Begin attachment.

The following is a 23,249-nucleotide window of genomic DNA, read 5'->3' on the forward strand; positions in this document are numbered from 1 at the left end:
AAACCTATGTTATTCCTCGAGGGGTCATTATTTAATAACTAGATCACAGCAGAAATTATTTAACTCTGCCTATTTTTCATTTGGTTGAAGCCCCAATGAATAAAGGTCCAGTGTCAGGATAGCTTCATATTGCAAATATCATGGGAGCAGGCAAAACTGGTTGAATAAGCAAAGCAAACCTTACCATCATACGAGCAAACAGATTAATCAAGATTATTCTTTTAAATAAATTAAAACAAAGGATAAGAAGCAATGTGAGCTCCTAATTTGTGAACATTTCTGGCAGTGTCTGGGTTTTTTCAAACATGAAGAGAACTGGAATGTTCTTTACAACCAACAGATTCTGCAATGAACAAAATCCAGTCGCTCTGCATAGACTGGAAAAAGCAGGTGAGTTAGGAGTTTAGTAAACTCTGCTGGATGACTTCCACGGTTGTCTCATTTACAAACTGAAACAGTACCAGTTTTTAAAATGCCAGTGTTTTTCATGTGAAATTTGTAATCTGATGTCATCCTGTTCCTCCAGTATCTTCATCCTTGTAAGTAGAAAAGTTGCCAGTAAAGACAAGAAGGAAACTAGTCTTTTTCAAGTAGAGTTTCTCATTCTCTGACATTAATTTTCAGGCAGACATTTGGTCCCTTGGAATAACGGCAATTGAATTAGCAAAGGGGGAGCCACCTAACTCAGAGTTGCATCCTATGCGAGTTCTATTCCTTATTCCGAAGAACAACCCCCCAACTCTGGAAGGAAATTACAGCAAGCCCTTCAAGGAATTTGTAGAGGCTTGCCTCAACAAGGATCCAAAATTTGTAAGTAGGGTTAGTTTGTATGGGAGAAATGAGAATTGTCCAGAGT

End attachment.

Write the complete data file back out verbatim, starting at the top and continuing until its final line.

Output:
The following is a 23,249-nucleotide window of genomic DNA, read 5'->3' on the forward strand; positions in this document are numbered from 1 at the left end:
AAACCTATGTTATTCCTCGAGGGGTCATTATTTAATAACTAGATCACAGCAGAAATTATTTAACTCTGCCTATTTTTCATTTGGTTGAAGCCCCAATGAATAAAGGTCCAGTGTCAGGATAGCTTCATATTGCAAATATCATGGGAGCAGGCAAAACTGGTTGAATAAGCAAAGCAAACCTTACCATCATACGAGCAAACAGATTAATCAAGATTATTCTTTTAAATAAATTAAAACAAAGGATAAGAAGCAATGTGAGCTCCTAATTTGTGAACATTTCTGGCAGTGTCTGGGTTTTTTCAAACATGAAGAGAACTGGAATGTTCTTTACAACCAACAGATTCTGCAATGAACAAAATCCAGTCGCTCTGCATAGACTGGAAAAAGCAGGTGAGTTAGGAGTTTAGTAAACTCTGCTGGATGACTTCCACGGTTGTCTCATTTACAAACTGAAACAGTACCAGTTTTTAAAATGCCAGTGTTTTTCATGTGAAATTTGTAATCTGATGTCATCCTGTTCCTCCAGTATCTTCATCCTTGTAAGTAGAAAAGTTGCCAGTAAAGACAAGAAGGAAACTAGTCTTTTTCAAGTAGAGTTTCTCATTCTCTGACATTAATTTTCAGGCAGACATTTGGTCCCTTGGAATAACGGCAATTGAATTAGCAAAGGGGGAGCCACCTAACTCAGAGTTGCATCCTATGCGAGTTCTATTCCTTATTCCGAAGAACAACCCCCCAACTCTGGAAGGAAATTACAGCAAGCCCTTCAAGGAATTTGTAGAGGCTTGCCTCAACAAGGATCCAAAATTTGTAAGTAGGGTTAGTTTGTATGGGAGAAATGAGAATTGTCCAGAGT